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A U.S.-based global retail pharmacy chain wanted to use analytic tools to look at its risks in a different way when it changed its insurance broker to Willis Towers Watson PLC in 2020.
The company, with annual revenue of more than $100 billion, wanted to take a strategic approach in a hard insurance market and get better value from its insurance program, which covers everything from property/casualty and professional liability to marine cargo and cyber risks, said Amy Mattle, Chicago-based executive vice president, global client advocate and co-retail industry practice leader for North America at Willis Towers Watson.
The pharmacy retailer wanted to “understand what insurable risks it was facing and how self-insuring portions of them would impact its balance sheet or operating margin,” Ms. Mattle said.
The WTW broking team began a risk optimization study of the organization’s insurable risks, using its analytics expertise and interviews with the company’s C-suite executives in risk, finance, treasury, legal and tax to better understand its risk tolerance.
Through those conversations, the broker gained insight into what the executives viewed as the company’s largest risks and how they felt if something was uninsured.
The complexity of the company, because of its retail pharmacy and health care focus, means that it faces different risks than other retailers, Ms. Mattle said.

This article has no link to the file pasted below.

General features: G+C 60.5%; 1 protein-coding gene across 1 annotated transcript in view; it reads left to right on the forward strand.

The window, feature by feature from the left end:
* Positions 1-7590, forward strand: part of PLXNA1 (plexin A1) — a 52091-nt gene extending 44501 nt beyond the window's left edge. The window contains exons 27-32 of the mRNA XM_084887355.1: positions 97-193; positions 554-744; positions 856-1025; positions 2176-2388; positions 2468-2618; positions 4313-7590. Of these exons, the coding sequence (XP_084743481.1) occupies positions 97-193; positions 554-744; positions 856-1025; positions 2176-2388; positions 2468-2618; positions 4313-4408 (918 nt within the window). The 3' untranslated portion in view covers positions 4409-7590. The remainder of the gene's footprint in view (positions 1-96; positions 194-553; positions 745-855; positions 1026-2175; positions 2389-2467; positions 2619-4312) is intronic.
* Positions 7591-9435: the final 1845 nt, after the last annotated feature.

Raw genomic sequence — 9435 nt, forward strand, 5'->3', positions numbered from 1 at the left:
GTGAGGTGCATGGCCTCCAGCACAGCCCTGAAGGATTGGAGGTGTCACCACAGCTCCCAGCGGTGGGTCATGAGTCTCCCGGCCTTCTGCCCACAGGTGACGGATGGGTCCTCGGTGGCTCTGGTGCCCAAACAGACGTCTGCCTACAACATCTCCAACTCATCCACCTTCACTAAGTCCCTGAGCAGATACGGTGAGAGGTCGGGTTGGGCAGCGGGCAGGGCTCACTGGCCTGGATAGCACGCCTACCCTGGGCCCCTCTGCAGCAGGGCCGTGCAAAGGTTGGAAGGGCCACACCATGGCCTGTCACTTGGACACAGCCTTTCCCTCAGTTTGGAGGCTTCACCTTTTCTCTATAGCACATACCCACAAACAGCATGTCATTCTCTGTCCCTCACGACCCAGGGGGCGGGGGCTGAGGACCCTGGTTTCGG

In addition to being a brick-and-mortar space where people can buy shampoo, it dispenses drugs, provides vaccinations and offers general health advice, she said. Druggist liability and cyber liability are among its biggest risks, and the company is also making many acquisitions in the health care sector.
Using its analytics program, WTW ran thousands of potential scenarios, analyzing the company’s exposures and losses across different coverage lines and applying different deductible and retention structures to its projected losses.
The broking team developed different options to deliver the most efficient insurance program for the company’s 2021 renewal. As a result, the company decided to self-insure more of its risks — including business interruption and some of its professional liability — significantly increased its retentions and made greater use of its captive insurer, so that only catastrophic risks were being transferred to the insurance market.
The changes recommended by WTW resulted in more insurers being open to providing capacity and led to cost savings of several millions of dollars for the retail pharmacy at renewal, Ms. Mattle said.
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The 2022 Business Insurance U.S. Insurance Awards celebrate teams working across the insurance and risk management sector that are providing solutions to problems faced by commercial insurance buyers and supporting the industry.